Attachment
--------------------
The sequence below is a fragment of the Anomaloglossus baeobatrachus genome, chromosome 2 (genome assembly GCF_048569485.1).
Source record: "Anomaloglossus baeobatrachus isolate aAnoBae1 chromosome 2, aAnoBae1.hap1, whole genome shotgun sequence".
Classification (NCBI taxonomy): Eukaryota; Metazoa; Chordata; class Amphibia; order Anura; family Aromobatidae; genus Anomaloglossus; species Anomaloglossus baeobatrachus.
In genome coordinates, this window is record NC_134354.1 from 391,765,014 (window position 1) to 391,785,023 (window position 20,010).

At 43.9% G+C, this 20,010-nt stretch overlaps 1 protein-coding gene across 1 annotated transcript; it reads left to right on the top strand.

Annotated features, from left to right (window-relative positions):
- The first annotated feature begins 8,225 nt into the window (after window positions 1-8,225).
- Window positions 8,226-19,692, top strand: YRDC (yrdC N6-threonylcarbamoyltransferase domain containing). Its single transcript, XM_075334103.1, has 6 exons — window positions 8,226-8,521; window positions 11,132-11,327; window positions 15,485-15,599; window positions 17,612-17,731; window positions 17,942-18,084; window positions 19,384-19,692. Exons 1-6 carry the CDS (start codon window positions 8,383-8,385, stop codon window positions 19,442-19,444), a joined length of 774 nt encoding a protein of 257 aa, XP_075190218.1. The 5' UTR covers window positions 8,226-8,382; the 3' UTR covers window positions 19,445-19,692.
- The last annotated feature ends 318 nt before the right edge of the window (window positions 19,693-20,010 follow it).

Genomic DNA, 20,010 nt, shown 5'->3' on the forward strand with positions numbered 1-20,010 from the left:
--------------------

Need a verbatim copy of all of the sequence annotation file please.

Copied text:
The sequence below is a fragment of the Anomaloglossus baeobatrachus genome, chromosome 2 (genome assembly GCF_048569485.1).
Source record: "Anomaloglossus baeobatrachus isolate aAnoBae1 chromosome 2, aAnoBae1.hap1, whole genome shotgun sequence".
Classification (NCBI taxonomy): Eukaryota; Metazoa; Chordata; class Amphibia; order Anura; family Aromobatidae; genus Anomaloglossus; species Anomaloglossus baeobatrachus.
In genome coordinates, this window is record NC_134354.1 from 391,765,014 (window position 1) to 391,785,023 (window position 20,010).

At 43.9% G+C, this 20,010-nt stretch overlaps 1 protein-coding gene across 1 annotated transcript; it reads left to right on the top strand.

Annotated features, from left to right (window-relative positions):
- The first annotated feature begins 8,225 nt into the window (after window positions 1-8,225).
- Window positions 8,226-19,692, top strand: YRDC (yrdC N6-threonylcarbamoyltransferase domain containing). Its single transcript, XM_075334103.1, has 6 exons — window positions 8,226-8,521; window positions 11,132-11,327; window positions 15,485-15,599; window positions 17,612-17,731; window positions 17,942-18,084; window positions 19,384-19,692. Exons 1-6 carry the CDS (start codon window positions 8,383-8,385, stop codon window positions 19,442-19,444), a joined length of 774 nt encoding a protein of 257 aa, XP_075190218.1. The 5' UTR covers window positions 8,226-8,382; the 3' UTR covers window positions 19,445-19,692.
- The last annotated feature ends 318 nt before the right edge of the window (window positions 19,693-20,010 follow it).

Genomic DNA, 20,010 nt, shown 5'->3' on the forward strand with positions numbered 1-20,010 from the left: